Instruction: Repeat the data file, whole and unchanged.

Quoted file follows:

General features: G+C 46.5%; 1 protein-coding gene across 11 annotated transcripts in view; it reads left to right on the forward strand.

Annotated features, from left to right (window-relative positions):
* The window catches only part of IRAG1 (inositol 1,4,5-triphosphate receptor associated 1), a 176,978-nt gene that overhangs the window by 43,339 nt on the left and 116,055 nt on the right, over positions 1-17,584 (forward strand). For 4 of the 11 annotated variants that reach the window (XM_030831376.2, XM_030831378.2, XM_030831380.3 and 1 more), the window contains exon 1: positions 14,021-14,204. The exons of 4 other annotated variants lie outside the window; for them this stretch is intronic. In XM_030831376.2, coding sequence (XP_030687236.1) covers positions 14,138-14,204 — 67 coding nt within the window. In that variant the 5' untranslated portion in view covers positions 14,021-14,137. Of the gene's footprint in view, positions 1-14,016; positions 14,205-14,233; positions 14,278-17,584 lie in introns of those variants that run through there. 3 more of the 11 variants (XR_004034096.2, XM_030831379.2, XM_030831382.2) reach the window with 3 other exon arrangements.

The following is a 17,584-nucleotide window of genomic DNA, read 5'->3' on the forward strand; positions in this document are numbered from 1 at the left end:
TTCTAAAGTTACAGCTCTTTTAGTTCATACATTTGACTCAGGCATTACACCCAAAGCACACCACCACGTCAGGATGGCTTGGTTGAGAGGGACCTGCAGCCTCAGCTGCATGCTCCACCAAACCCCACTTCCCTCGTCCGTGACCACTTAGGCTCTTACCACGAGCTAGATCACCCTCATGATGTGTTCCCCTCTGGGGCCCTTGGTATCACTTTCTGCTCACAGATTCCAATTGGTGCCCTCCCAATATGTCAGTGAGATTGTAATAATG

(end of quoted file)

General features: G+C 46.5%; 1 protein-coding gene across 11 annotated transcripts in view; it reads left to right on the forward strand.

Annotated features, from left to right (window-relative positions):
* The window catches only part of IRAG1 (inositol 1,4,5-triphosphate receptor associated 1), a 176,978-nt gene that overhangs the window by 43,339 nt on the left and 116,055 nt on the right, over positions 1-17,584 (forward strand). For 4 of the 11 annotated variants that reach the window (XM_030831376.2, XM_030831378.2, XM_030831380.3 and 1 more), the window contains exon 1: positions 14,021-14,204. The exons of 4 other annotated variants lie outside the window; for them this stretch is intronic. In XM_030831376.2, coding sequence (XP_030687236.1) covers positions 14,138-14,204 — 67 coding nt within the window. In that variant the 5' untranslated portion in view covers positions 14,021-14,137. Of the gene's footprint in view, positions 1-14,016; positions 14,205-14,233; positions 14,278-17,584 lie in introns of those variants that run through there. 3 more of the 11 variants (XR_004034096.2, XM_030831379.2, XM_030831382.2) reach the window with 3 other exon arrangements.

The following is a 17,584-nucleotide window of genomic DNA, read 5'->3' on the forward strand; positions in this document are numbered from 1 at the left end:
TTCTAAAGTTACAGCTCTTTTAGTTCATACATTTGACTCAGGCATTACACCCAAAGCACACCACCACGTCAGGATGGCTTGGTTGAGAGGGACCTGCAGCCTCAGCTGCATGCTCCACCAAACCCCACTTCCCTCGTCCGTGACCACTTAGGCTCTTACCACGAGCTAGATCACCCTCATGATGTGTTCCCCTCTGGGGCCCTTGGTATCACTTTCTGCTCACAGATTCCAATTGGTGCCCTCCCAATATGTCAGTGAGATTGTAATAATG